On a 3-1 vote the Hannibal Planning & Zoning Commission on Thursday gave approval to a rezoning request for a tract of land located between St. Mary’s Avenue and U.S. 61. But the decision, which will next go before the City Council in April, was anything but routine.
Deborah Ketterer is seeking to have the property, which is bordered on the north by Pleasant Street, rezoned from One and Two Family to D-Highway Business. A portion of the Ketterer property is already zoned to accommodate highway businesses.
Jeremy Ketterer, Deborah Ketterer’s son, told Commission members that there has been quite a bit of interest in the land recently.
“We receive multiple calls a month,” he said.
Jason Janes of Janes Surveying added that the family’s ability to sell the property to a developer is contingent on all of it being zoned suitable for commercial businesses.
Jeremy Ketterer said the sale and development of the land would provide additional jobs and tax revenue for the city, while helping clean up the area.
The fact that neither Jeremy Ketterer or his sister, Nikki Maccotta, could say what sort of business(es) might be built if the property is rezoned was a cause of concern for those opposing the zoning change.
“Leaving it wide open (to unknown development) at our expense is not acceptable,” said Wesley Knapp, who lives at 3520 St. Mary’s. “A hotel could go in or a convenience store; we have no idea what might go in.”
Terry Hull, 3430 St. Mary’s, estimated this was the third time a proposal to rezone the property has been made.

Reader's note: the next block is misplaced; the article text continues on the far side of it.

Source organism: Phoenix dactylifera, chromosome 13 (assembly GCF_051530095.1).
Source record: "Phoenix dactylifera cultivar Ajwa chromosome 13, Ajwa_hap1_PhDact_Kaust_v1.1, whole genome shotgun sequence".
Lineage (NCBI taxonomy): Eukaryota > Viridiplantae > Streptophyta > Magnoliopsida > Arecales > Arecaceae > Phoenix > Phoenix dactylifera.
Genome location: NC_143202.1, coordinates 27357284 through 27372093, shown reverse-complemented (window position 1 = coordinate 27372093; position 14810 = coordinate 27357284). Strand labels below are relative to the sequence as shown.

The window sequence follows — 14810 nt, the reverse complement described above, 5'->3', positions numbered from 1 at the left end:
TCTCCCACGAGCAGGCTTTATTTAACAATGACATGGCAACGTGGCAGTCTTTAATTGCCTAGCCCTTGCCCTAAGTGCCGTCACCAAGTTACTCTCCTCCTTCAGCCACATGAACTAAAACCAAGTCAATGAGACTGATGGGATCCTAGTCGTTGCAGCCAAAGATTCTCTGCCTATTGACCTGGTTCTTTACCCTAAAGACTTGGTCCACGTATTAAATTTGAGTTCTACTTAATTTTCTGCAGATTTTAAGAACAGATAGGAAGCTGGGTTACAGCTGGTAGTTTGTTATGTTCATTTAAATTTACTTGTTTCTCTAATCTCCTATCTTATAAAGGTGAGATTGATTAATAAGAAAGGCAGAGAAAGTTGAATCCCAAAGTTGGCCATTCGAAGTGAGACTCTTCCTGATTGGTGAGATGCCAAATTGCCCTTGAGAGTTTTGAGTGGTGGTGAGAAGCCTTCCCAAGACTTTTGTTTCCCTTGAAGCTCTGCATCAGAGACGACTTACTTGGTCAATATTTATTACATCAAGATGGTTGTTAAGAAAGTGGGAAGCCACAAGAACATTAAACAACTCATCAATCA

“If you rezone it from residential it will have a negative impact on property values,” he said. “We may want to market our homes some day.”
The thought of vehicles coming to and from the development is another point of angst for local homeowners.
“Traffic would be horrible,” said Arlan Metzger, 3417 St. Mary’s.
“St. Mary’s would never handle it,” said Hull.
“There’s too much traffic now,” said Tamara Mueller, 3434 St. Mary’s.
Mueller also expressed concern over the amount of ambient light an additional business would add.
“A business would be very, very close to my home,” she said.
Residents encouraged the commissioners to maintain the status quo.
“They could sell it the way it is (zoned),” said Hull. “Why change it at our expense?”
“This is not a good thing,” said Metzger. “I’d rather see new houses (built) than a commercial business.”
Page 2 of 2 - “This will be an unimaginable encroachment on our neighborhood’s serenity,” said Knapp.
Before recommending approval of the rezoning request, Commission member Terry Sampson said he was sympathetic to both sides.
“This is something the Council should decide,” added Councilman Mike Dobson, who represents the Council on the Commission.
The City Council will have its chance to take up the rezoning request during a public hearing scheduled for 6:30 p.m. Tuesday, April 16, in council chambers at city hall.
“Now we’ll wait to see what happens on the 16th,” said Jeremy Ketterer.